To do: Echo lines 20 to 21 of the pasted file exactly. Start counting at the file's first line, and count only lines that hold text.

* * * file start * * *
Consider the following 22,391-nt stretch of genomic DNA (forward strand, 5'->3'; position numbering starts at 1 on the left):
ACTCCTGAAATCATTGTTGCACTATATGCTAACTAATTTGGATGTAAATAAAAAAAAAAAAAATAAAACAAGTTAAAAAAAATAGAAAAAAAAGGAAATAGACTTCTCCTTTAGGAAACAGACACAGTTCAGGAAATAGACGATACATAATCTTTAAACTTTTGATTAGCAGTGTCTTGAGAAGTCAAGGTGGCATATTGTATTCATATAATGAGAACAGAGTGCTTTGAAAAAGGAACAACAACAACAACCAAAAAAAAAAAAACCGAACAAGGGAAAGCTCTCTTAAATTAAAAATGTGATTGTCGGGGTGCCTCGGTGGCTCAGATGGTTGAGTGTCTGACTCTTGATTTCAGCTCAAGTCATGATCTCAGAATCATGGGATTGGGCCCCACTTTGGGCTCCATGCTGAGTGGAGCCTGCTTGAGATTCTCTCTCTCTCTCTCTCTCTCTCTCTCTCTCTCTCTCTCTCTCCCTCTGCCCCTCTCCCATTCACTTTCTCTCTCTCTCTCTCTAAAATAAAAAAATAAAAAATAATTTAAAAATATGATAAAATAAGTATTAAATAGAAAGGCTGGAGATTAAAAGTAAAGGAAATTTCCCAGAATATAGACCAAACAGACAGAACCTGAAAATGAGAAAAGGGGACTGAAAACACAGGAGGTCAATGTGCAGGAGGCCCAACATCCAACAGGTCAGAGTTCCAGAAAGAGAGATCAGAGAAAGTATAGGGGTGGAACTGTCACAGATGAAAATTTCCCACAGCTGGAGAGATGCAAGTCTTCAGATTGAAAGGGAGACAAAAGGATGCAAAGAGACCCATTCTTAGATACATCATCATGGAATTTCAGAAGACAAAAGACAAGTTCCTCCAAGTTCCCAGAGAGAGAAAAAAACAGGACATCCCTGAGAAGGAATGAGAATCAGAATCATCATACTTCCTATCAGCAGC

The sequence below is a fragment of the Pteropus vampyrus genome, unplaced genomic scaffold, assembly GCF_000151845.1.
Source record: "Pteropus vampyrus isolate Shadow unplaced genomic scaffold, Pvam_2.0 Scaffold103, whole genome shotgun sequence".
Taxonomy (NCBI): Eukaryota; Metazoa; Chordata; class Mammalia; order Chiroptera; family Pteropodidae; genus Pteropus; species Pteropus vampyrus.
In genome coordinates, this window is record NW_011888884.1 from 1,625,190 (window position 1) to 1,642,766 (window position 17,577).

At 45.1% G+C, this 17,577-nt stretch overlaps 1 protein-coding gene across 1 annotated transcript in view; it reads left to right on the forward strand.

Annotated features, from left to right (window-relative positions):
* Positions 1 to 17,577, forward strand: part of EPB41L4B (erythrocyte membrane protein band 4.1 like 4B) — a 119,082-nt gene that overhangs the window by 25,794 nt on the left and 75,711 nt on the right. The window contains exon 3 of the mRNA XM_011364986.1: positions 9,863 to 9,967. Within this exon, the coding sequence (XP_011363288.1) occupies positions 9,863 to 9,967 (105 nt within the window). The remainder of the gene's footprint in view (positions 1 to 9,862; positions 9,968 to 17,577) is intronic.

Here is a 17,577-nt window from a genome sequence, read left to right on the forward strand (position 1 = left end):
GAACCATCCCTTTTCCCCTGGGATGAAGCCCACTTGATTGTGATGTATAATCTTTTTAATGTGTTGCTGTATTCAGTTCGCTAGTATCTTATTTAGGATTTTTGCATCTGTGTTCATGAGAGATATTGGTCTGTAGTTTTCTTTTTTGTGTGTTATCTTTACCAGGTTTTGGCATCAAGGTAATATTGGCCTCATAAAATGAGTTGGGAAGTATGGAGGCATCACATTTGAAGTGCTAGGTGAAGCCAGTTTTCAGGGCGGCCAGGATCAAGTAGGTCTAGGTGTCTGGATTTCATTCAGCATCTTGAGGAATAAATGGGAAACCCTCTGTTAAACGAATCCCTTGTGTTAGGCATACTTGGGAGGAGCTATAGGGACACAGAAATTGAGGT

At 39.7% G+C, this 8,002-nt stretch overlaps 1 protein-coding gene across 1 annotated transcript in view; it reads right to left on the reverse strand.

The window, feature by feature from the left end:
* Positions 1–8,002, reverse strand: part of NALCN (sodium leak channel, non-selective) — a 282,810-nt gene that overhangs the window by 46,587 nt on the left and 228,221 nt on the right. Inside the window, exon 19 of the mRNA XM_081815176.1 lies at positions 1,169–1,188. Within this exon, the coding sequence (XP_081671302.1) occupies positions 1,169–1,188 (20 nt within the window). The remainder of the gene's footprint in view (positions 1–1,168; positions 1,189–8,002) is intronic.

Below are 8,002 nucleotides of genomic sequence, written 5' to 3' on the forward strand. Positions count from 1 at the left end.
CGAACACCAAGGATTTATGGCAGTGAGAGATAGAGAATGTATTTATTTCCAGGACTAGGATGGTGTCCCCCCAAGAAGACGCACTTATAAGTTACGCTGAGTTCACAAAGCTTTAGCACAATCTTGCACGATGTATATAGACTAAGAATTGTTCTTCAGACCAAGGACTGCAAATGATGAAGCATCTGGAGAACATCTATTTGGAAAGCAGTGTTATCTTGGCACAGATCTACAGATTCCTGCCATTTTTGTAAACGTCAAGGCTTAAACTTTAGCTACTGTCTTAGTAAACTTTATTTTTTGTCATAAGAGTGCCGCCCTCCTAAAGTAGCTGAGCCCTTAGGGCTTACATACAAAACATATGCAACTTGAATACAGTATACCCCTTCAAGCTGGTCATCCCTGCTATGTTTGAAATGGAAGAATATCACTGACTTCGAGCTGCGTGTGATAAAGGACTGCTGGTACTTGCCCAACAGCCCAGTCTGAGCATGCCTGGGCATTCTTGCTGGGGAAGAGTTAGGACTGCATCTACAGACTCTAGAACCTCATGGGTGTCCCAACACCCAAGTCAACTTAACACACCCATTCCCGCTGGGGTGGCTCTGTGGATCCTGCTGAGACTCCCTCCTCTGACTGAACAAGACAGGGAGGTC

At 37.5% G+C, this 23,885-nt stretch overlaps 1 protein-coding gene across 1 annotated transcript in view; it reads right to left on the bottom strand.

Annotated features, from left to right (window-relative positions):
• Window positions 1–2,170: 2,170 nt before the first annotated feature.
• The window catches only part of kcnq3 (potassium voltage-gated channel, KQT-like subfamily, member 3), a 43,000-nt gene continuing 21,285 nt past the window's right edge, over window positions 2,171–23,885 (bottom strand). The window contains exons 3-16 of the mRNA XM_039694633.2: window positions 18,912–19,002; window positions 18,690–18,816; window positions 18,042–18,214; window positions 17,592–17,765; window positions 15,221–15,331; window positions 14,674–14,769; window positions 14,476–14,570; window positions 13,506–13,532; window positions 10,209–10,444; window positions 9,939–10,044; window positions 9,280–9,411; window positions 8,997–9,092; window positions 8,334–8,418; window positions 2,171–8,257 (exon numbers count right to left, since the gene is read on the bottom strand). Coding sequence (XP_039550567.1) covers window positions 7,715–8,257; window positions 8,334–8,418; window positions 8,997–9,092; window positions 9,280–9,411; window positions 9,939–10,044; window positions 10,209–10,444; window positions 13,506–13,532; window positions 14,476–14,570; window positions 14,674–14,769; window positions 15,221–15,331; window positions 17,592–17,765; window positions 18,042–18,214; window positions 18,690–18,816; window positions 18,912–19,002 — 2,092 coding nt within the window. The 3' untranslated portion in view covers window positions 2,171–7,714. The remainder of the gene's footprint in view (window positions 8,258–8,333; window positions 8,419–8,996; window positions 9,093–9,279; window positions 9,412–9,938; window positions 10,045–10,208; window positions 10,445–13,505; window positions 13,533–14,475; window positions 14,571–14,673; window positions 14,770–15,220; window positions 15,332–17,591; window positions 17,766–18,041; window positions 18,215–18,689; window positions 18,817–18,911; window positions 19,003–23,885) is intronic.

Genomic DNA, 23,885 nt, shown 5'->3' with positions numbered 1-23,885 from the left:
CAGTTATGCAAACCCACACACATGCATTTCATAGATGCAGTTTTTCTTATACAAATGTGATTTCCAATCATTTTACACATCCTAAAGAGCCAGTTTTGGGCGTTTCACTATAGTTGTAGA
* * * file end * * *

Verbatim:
• The window catches only part of kcnq3 (potassium voltage-gated channel, KQT-like subfamily, member 3), a 43,000-nt gene continuing 21,285 nt past the window's right edge, over window positions 2,171–23,885 (bottom strand). The window contains exons 3-16 of the mRNA XM_039694633.2: window positions 18,912–19,002; window positions 18,690–18,816; window positions 18,042–18,214; window positions 17,592–17,765; window positions 15,221–15,331; window positions 14,674–14,769; window positions 14,476–14,570; window positions 13,506–13,532; window positions 10,209–10,444; window positions 9,939–10,044; window positions 9,280–9,411; window positions 8,997–9,092; window positions 8,334–8,418; window positions 2,171–8,257 (exon numbers count right to left, since the gene is read on the bottom strand). Coding sequence (XP_039550567.1) covers window positions 7,715–8,257; window positions 8,334–8,418; window positions 8,997–9,092; window positions 9,280–9,411; window positions 9,939–10,044; window positions 10,209–10,444; window positions 13,506–13,532; window positions 14,476–14,570; window positions 14,674–14,769; window positions 15,221–15,331; window positions 17,592–17,765; window positions 18,042–18,214; window positions 18,690–18,816; window positions 18,912–19,002 — 2,092 coding nt within the window. The 3' untranslated portion in view covers window positions 2,171–7,714. The remainder of the gene's footprint in view (window positions 8,258–8,333; window positions 8,419–8,996; window positions 9,093–9,279; window positions 9,412–9,938; window positions 10,045–10,208; window positions 10,445–13,505; window positions 13,533–14,475; window positions 14,571–14,673; window positions 14,770–15,220; window positions 15,332–17,591; window positions 17,766–18,041; window positions 18,215–18,689; window positions 18,817–18,911; window positions 19,003–23,885) is intronic.

Genomic DNA, 23,885 nt, shown 5'->3' with positions numbered 1-23,885 from the left: